We have been yard weaning for about 20 years. We were involved in research on this topic conducted by the Dept of Ag about 1990. Yard weaning and training were shown to significantly reduce illness and death when weaners are introduced into feedlots.

Recent publicity in “The Land” has re-visited the subject. There was an article last week publicising a proprietary weaning program costing about $20 per head. Quoted in the newspaper Mr Foster of Grazag said instead of losing weight through the weaning process, producers could expect their animals to gain weight, with Grazag clients using the ALG advanced weaning system averaging 750 grams a day gain across the two to three weeks from the start of weaning.

Today we re-weighed our weaners 22 days after weaning and they had gained an average of 20 kg or about 1 kg per day. The range in growth over this period was 0.7 to 1.3 kg / day. The calves had averaged 1.35 kg gain per day to weaning so the weaning process does result in a setback.

We use no special supplements or proprietary compounds. We do take weaning seriously and this is how we do it.

Firstly we make sure that the calves understand feed and water troughs before the actual weaning. We put out temporary feed troughs for the cows and calves about 2 weeks before weaning. We feed a small ration for cows and calves to teach the calves about feed supplements and to acclimatise their rumen microflora and guts to hard feed. Feeding the herd gets the calves accustomed to humans at close quarters.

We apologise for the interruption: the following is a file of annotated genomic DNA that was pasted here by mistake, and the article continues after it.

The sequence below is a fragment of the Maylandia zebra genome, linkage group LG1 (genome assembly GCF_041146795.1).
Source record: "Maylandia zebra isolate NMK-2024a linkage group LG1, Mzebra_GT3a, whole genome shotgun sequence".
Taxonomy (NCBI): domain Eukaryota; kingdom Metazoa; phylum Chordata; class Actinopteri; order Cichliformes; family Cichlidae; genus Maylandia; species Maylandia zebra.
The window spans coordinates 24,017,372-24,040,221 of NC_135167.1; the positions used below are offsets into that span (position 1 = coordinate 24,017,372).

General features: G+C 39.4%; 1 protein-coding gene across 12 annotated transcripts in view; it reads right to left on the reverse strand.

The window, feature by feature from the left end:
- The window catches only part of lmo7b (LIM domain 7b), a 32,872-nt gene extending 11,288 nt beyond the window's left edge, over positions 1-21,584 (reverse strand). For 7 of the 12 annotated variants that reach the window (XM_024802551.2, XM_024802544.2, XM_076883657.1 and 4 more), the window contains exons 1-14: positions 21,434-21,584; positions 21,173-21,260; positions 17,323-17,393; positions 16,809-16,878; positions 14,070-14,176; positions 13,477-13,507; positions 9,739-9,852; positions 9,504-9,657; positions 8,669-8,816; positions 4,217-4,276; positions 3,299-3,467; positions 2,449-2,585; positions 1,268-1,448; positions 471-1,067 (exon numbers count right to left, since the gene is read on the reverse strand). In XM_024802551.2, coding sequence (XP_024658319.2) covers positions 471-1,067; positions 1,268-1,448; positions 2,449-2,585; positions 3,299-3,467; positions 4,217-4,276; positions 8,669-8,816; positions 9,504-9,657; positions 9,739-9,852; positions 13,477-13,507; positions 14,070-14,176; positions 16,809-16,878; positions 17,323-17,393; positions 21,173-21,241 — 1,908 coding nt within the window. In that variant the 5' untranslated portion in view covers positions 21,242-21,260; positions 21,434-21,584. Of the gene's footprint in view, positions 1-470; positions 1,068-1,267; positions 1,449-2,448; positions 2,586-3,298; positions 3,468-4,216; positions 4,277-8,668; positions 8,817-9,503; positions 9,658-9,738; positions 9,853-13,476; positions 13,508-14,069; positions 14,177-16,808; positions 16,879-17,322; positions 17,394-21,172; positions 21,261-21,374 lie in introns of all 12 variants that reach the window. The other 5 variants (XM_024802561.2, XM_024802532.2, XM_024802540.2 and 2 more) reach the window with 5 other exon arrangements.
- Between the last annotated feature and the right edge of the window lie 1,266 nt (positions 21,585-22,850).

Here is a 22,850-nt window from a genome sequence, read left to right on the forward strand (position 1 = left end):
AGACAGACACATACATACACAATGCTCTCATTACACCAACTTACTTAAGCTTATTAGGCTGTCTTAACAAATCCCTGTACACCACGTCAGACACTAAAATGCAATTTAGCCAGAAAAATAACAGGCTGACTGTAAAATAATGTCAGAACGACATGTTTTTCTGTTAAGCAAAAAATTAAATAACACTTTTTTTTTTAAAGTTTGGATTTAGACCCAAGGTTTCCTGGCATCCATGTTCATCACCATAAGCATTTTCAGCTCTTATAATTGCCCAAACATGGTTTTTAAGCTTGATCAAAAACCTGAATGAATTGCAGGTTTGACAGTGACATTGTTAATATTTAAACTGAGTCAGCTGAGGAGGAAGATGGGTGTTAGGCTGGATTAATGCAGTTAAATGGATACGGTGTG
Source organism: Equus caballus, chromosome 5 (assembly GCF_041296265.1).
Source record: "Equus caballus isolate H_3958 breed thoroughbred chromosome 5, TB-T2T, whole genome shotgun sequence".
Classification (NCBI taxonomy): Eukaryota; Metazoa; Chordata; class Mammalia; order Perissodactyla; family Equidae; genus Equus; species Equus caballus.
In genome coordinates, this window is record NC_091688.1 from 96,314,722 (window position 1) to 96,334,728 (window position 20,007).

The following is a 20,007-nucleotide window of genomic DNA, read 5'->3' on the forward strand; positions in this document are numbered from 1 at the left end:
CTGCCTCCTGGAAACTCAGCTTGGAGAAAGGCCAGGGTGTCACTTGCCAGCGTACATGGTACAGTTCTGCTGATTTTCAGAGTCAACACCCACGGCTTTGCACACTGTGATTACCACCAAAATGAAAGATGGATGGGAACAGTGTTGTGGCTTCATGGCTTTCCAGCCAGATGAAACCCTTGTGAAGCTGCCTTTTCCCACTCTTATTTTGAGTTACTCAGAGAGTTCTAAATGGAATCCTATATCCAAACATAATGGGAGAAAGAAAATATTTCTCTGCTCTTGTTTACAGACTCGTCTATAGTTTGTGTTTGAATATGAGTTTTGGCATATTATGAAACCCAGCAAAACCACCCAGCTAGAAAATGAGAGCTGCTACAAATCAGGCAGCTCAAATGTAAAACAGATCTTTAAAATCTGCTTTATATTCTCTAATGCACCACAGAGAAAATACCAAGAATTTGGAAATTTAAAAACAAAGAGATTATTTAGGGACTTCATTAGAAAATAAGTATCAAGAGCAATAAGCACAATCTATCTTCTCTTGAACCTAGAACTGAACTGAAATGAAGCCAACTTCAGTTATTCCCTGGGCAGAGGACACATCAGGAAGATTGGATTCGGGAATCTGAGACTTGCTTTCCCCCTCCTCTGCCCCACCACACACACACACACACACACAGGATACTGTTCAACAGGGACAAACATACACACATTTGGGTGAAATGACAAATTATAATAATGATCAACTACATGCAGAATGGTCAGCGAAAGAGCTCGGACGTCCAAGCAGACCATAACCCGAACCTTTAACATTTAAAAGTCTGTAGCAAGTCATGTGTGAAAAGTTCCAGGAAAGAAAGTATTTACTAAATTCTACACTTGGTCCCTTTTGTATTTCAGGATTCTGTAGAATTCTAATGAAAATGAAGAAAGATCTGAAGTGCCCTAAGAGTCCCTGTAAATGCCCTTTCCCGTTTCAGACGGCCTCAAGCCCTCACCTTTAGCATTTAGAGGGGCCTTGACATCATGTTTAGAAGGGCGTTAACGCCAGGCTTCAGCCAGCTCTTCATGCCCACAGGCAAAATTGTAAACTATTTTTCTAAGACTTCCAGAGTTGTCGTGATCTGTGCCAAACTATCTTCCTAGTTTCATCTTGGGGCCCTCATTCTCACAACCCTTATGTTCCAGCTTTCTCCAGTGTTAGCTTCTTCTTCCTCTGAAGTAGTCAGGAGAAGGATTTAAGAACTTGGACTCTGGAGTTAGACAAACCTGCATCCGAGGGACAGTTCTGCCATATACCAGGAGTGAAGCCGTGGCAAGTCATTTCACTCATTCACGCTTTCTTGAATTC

At weaning we put the bulls and steers in one yard and heifers in another with their mothers in an adjacent paddocks. Cows are fed only rough hay. All fences are electrified.

We put a round bale hay feeder in each yard and feed about 2 kg of meal per head per day to the weaners. This year we used Dried Distillers Grains as the energy and protein source. While in the yards we walk around the calves and note any animal showing bad temperament. Animals showing stress or any bad behaviour such as kicking are marked for culling.

We take the weaners out of the yards after about a week and put them into the best paddock we can find. This autumn is the driest for many years and the pasture is sparse. We have continued to provide a small daily ration to supplement available pasture.

While weaning obviously produces a setback our weaners continue to put on weight before the onset of winter. Because we have such a harsh winter our cattle make no weight gain from April to August. Maximising weight gain before winter helps them through winter and sets them up to make best use of the spring flush.